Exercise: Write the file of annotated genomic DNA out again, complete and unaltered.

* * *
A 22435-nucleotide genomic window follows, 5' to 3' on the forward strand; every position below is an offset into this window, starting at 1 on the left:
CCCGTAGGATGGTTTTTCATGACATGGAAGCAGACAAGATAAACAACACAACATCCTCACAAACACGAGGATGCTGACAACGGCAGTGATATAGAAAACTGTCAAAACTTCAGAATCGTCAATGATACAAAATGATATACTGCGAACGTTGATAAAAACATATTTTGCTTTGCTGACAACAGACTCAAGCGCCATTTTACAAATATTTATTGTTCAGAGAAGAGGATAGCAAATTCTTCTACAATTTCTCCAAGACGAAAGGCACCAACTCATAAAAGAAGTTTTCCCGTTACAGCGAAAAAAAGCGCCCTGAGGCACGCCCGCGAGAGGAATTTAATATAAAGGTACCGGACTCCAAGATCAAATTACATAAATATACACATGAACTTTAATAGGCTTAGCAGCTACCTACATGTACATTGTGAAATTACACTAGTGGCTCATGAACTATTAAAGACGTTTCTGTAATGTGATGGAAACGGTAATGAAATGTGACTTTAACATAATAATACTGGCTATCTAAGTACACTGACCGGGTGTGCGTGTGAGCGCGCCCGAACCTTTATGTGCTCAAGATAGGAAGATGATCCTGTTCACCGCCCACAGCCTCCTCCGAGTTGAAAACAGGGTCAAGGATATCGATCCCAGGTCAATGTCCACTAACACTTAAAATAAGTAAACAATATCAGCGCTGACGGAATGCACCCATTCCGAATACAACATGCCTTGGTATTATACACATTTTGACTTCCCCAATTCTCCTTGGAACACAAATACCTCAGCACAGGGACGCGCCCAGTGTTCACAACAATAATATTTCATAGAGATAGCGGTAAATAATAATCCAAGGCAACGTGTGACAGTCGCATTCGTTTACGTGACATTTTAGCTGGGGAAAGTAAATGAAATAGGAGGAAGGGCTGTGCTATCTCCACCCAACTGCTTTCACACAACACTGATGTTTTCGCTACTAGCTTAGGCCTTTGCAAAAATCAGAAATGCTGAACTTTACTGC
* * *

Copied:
A 22435-nucleotide genomic window follows, 5' to 3' on the forward strand; every position below is an offset into this window, starting at 1 on the left:
CCCGTAGGATGGTTTTTCATGACATGGAAGCAGACAAGATAAACAACACAACATCCTCACAAACACGAGGATGCTGACAACGGCAGTGATATAGAAAACTGTCAAAACTTCAGAATCGTCAATGATACAAAATGATATACTGCGAACGTTGATAAAAACATATTTTGCTTTGCTGACAACAGACTCAAGCGCCATTTTACAAATATTTATTGTTCAGAGAAGAGGATAGCAAATTCTTCTACAATTTCTCCAAGACGAAAGGCACCAACTCATAAAAGAAGTTTTCCCGTTACAGCGAAAAAAAGCGCCCTGAGGCACGCCCGCGAGAGGAATTTAATATAAAGGTACCGGACTCCAAGATCAAATTACATAAATATACACATGAACTTTAATAGGCTTAGCAGCTACCTACATGTACATTGTGAAATTACACTAGTGGCTCATGAACTATTAAAGACGTTTCTGTAATGTGATGGAAACGGTAATGAAATGTGACTTTAACATAATAATACTGGCTATCTAAGTACACTGACCGGGTGTGCGTGTGAGCGCGCCCGAACCTTTATGTGCTCAAGATAGGAAGATGATCCTGTTCACCGCCCACAGCCTCCTCCGAGTTGAAAACAGGGTCAAGGATATCGATCCCAGGTCAATGTCCACTAACACTTAAAATAAGTAAACAATATCAGCGCTGACGGAATGCACCCATTCCGAATACAACATGCCTTGGTATTATACACATTTTGACTTCCCCAATTCTCCTTGGAACACAAATACCTCAGCACAGGGACGCGCCCAGTGTTCACAACAATAATATTTCATAGAGATAGCGGTAAATAATAATCCAAGGCAACGTGTGACAGTCGCATTCGTTTACGTGACATTTTAGCTGGGGAAAGTAAATGAAATAGGAGGAAGGGCTGTGCTATCTCCACCCAACTGCTTTCACACAACACTGATGTTTTCGCTACTAGCTTAGGCCTTTGCAAAAATCAGAAATGCTGAACTTTACTGC